Poet leaves his pregnant wife and child to elope with a seventeen year-old girl. He has a carriage waiting outside her door at four in the morning. Except he’s not only abducting one young girl, he’s taking her half sister too, who is sixteen. And their father is his friend. They race to Dover where they get passage in an undecked boat. There’s a storm. The boat almost sinks. He’s forgotten to bring much money with him. They have to walk to Switzerland with a half lame donkey. When he arrives in Switzerland he sends a letter to his wife telling her how happy he is, how much he values her friendship and invites her to come and live with him and his two new nymphs. There isn’t a smidgen of irony in his letter. You’ve got to hand it to Shelley. Were he alive now The Daily Mail and The News of the World would be baying for his blood on a daily basis. 

Thursday, October 28, 2010

Can You Imagine?

“The name of your medicine is… Each 5 ml contains 10 mg of Morphine Sulphate as the active…The solution also contains the following inactive ingredients: sucrose, corn syrup, methyl parahydroxybenzoate (E218), propyl parahydroxybenzoate (E216), ethanol and purified water.”
     To my knowledge my father had never read Shakespeare. He didn’t like reading. I remember wondering if he had read all the literature about his last-gasp medication. There were sheets and sheets of it, all kept neatly inside a pink plastic folder. It seemed to me a further cruelty that one’s last reading matter might consist of horrorshow jargon like this. How do words like propyl parahydroxybenzoate (E216) come into existence? Does someone sit around thinking them up? Or are they just lots of bits of words sellotaped together? And why the secret code business afterwards? Aren’t the words complicated enough already? First of all you have to get out the thirty-three syllable combination of letters and then you have to remember a numerical code. Why not throw in some Hebrew script while you’re at it? Just to say the thing is as riddled with risk as robbing a post office – except at least you can wear a balaclava over your face while doing that: you can’t wear a balaclava while trying to pronouncing propyl parahydroxybenzoate (E216); the perplexity, the fear of failure on your features is there for everyone to see. We all know scientists are clever but do they have to show off about it all the time? It’s a good job scientists don’t name buses or supermarkets. No one would use them. Can you imagine if the number 14 bus was called methyl parahydroxybenzoate (E218)? Who the fuck would ever get on that? There’s something humiliating about words you can’t pronounce. They can make you feel like shit. And isn’t cancer already humiliating and shit enough without having your tongue twisted and nailed to the roof of your mouth by the name of the medicine you’re having to take?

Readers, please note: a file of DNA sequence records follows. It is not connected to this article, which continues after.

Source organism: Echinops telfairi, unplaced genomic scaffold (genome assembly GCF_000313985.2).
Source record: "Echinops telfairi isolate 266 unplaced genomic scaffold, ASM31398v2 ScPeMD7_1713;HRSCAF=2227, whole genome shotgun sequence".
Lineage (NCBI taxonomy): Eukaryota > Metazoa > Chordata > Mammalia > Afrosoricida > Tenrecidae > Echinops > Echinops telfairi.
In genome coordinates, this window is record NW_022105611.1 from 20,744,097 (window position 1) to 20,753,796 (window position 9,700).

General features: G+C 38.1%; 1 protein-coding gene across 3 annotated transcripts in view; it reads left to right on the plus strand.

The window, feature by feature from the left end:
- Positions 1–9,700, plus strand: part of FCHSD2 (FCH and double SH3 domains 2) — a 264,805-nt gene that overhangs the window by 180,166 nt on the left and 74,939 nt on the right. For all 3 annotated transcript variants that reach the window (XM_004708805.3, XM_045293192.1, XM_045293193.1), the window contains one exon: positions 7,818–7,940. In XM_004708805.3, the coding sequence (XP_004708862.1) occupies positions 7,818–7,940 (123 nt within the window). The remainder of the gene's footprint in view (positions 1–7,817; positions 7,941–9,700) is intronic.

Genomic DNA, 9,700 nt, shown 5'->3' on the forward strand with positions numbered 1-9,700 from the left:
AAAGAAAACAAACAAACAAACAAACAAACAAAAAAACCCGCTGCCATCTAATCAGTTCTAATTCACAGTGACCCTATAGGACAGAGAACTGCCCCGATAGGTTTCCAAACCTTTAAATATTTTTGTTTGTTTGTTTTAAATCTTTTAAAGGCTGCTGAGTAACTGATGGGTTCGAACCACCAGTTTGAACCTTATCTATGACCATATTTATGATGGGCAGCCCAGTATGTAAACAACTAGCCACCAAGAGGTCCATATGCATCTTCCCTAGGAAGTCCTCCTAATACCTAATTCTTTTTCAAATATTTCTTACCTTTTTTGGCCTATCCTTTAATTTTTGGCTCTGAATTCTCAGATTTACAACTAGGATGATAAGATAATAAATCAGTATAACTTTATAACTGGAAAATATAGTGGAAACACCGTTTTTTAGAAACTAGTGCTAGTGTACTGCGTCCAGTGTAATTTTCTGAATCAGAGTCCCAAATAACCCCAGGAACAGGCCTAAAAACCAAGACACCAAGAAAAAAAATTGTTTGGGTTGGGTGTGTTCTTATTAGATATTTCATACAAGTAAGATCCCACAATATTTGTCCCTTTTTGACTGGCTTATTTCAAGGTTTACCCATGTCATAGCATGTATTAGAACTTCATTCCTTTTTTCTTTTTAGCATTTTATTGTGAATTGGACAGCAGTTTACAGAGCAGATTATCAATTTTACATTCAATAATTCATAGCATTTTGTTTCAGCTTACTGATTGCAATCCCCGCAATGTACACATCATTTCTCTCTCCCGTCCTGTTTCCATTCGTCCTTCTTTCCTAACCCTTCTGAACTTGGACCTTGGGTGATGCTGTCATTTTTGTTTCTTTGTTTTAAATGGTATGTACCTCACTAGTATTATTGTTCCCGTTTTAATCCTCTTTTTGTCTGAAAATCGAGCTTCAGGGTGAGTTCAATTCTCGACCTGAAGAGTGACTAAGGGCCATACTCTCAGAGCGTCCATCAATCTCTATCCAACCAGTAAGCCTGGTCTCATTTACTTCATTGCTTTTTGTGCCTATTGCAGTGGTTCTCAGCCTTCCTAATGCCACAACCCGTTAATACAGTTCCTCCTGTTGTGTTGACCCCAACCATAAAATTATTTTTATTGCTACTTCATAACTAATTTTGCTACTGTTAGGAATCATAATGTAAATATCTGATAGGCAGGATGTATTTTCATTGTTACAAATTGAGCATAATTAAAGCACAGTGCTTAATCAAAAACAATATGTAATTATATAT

Wednesday, October 27, 2010

Lady Lydia Wentworth

    Jake could not meet his aunt’s gaze for long. The thick slapdash smudges beneath her cucumber green eyes, pencilled in as if with charcoal, had the effect of widening them into an expression of avid attention. There was a mineral hardness, a pinioning relentlessness about their staring quality.
   “Such morbidity in a young man isn’t natural either, especially in the summer,” she said. “Perhaps you should seek psychiatric help? There have been quite a few loose screws in our family, you know. Poor Cynthia springs to mind.”
    “Actually I was rather hoping you might reconsider loaning my friend Ivan that diary of hers you spoke about. He says he could have it back to you within twenty four hours.”
     “That’s very considerate of him. Is he though, as a rule, as good as his word? Not that I care. You see, I don’t feel it’s up to me. It’s something Cynthia would have to decide.”
     ”She’s been dead for what, two hundred years?”
     “Has he given any thought to contacting a medium? Cynthia, by all accounts, thrived on attention. She might react kindly to being awakened from her long sleep. I remember as a young girl I once participated in a séance.”
       Lady Lydia finished her glass of gin and tonic and poured herself a new one.